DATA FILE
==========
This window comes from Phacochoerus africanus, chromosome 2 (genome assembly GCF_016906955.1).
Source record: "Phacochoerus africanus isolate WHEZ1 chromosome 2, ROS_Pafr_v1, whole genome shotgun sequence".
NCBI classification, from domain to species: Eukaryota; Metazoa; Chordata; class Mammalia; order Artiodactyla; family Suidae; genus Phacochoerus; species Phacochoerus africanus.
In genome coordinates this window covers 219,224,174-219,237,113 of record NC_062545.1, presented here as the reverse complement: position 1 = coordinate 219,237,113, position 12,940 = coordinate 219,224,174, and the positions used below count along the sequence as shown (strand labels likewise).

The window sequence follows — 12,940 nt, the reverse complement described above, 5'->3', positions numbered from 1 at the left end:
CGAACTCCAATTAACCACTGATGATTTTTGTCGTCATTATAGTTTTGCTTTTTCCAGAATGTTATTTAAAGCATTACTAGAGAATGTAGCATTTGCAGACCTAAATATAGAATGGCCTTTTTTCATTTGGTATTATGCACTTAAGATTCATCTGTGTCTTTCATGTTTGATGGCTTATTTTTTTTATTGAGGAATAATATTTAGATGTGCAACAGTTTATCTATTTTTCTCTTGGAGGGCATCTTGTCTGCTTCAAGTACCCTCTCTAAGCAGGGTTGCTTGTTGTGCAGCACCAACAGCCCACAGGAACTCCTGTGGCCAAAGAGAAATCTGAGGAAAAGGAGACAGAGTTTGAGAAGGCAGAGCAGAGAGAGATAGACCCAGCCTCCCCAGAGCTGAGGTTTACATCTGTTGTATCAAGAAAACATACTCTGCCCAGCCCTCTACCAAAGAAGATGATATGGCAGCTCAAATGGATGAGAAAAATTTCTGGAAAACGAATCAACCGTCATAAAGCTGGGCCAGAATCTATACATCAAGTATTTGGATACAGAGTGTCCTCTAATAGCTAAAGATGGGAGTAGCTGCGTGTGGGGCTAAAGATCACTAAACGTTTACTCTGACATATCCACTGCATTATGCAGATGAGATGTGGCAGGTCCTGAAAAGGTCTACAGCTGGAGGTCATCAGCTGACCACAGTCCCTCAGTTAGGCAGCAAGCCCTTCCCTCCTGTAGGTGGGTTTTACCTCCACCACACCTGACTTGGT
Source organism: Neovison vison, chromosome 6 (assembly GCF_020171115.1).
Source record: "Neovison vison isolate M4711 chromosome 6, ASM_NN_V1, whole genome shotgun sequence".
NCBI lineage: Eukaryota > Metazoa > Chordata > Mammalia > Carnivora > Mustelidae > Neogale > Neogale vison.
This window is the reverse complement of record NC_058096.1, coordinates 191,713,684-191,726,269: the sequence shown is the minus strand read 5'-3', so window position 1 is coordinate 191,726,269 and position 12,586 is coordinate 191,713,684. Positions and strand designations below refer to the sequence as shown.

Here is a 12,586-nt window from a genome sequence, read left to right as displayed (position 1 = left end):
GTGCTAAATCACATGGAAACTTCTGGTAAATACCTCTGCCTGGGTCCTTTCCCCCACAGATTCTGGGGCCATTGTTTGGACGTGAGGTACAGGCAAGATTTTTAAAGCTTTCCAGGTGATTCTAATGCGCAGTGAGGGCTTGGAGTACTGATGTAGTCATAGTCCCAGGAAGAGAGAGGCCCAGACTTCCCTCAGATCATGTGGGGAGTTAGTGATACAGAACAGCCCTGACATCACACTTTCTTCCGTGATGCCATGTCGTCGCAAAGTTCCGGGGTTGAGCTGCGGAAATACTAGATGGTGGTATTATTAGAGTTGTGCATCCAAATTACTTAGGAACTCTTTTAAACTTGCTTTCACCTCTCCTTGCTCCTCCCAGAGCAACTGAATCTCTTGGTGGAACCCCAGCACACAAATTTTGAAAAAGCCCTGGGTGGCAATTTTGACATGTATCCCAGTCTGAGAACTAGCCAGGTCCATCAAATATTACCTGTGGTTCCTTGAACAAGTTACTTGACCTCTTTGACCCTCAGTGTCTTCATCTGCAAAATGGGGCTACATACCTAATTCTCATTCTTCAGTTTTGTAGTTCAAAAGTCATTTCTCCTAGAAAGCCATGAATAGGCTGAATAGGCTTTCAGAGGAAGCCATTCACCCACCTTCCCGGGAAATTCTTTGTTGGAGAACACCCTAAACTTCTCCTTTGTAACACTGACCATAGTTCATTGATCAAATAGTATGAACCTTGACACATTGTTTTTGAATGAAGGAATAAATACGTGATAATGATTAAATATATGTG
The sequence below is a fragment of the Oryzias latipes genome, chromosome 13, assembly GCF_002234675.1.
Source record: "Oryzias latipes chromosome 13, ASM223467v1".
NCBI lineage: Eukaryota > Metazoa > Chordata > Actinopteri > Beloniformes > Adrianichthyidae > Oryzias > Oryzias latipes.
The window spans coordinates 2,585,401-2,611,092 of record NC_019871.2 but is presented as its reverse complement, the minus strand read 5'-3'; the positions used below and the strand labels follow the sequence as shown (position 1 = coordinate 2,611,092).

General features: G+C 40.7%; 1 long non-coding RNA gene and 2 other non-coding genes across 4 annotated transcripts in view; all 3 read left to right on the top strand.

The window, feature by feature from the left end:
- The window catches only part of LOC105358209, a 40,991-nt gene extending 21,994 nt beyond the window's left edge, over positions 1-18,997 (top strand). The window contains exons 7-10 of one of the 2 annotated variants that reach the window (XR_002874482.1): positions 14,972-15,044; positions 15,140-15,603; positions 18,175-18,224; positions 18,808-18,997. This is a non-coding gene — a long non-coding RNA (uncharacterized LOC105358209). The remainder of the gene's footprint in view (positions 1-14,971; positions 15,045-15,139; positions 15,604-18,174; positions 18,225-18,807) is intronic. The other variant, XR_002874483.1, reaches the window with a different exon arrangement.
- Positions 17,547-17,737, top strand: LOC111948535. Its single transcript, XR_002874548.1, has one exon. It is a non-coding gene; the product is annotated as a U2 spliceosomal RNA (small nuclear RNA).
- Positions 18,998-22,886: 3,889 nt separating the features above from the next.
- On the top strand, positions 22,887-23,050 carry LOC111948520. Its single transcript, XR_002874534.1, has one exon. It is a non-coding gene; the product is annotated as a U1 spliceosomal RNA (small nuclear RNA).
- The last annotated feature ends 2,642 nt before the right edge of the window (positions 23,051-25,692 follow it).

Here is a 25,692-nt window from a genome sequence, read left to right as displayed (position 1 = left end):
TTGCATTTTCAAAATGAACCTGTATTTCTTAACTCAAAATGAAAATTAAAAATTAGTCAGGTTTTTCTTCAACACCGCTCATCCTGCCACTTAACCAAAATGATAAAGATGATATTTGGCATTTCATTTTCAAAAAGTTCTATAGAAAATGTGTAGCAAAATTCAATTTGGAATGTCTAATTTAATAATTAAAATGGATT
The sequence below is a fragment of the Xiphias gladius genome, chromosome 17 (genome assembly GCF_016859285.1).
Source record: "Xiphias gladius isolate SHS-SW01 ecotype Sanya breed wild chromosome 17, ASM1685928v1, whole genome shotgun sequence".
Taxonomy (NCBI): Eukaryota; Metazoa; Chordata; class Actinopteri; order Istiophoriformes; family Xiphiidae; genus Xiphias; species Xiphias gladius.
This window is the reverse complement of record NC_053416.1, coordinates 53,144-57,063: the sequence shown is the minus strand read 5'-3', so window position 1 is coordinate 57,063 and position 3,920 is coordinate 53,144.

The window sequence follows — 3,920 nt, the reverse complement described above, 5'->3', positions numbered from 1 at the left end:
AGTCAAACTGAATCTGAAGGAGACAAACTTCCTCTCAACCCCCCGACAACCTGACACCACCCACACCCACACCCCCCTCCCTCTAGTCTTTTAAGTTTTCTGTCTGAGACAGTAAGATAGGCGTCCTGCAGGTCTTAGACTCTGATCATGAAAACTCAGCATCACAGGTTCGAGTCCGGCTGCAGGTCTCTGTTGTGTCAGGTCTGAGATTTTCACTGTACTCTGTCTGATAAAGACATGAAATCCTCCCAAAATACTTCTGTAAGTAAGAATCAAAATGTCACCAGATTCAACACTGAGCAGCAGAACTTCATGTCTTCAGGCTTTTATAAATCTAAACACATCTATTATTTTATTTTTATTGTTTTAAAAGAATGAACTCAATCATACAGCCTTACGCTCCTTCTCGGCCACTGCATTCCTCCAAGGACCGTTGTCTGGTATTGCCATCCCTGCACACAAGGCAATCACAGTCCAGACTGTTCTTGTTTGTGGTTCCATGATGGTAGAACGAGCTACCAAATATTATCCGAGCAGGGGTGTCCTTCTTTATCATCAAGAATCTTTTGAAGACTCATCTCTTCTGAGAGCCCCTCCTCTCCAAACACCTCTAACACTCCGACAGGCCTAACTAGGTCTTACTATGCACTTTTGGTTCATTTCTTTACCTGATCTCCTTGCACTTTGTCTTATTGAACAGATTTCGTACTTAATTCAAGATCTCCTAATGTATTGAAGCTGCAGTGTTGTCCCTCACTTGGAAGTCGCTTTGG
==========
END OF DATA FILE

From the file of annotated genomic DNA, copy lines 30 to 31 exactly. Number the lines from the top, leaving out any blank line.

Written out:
The window sequence follows — 3,920 nt, the reverse complement described above, 5'->3', positions numbered from 1 at the left end:
AGTCAAACTGAATCTGAAGGAGACAAACTTCCTCTCAACCCCCCGACAACCTGACACCACCCACACCCACACCCCCCTCCCTCTAGTCTTTTAAGTTTTCTGTCTGAGACAGTAAGATAGGCGTCCTGCAGGTCTTAGACTCTGATCATGAAAACTCAGCATCACAGGTTCGAGTCCGGCTGCAGGTCTCTGTTGTGTCAGGTCTGAGATTTTCACTGTACTCTGTCTGATAAAGACATGAAATCCTCCCAAAATACTTCTGTAAGTAAGAATCAAAATGTCACCAGATTCAACACTGAGCAGCAGAACTTCATGTCTTCAGGCTTTTATAAATCTAAACACATCTATTATTTTATTTTTATTGTTTTAAAAGAATGAACTCAATCATACAGCCTTACGCTCCTTCTCGGCCACTGCATTCCTCCAAGGACCGTTGTCTGGTATTGCCATCCCTGCACACAAGGCAATCACAGTCCAGACTGTTCTTGTTTGTGGTTCCATGATGGTAGAACGAGCTACCAAATATTATCCGAGCAGGGGTGTCCTTCTTTATCATCAAGAATCTTTTGAAGACTCATCTCTTCTGAGAGCCCCTCCTCTCCAAACACCTCTAACACTCCGACAGGCCTAACTAGGTCTTACTATGCACTTTTGGTTCATTTCTTTACCTGATCTCCTTGCACTTTGTCTTATTGAACAGATTTCGTACTTAATTCAAGATCTCCTAATGTATTGAAGCTGCAGTGTTGTCCCTCACTTGGAAGTCGCTTTGG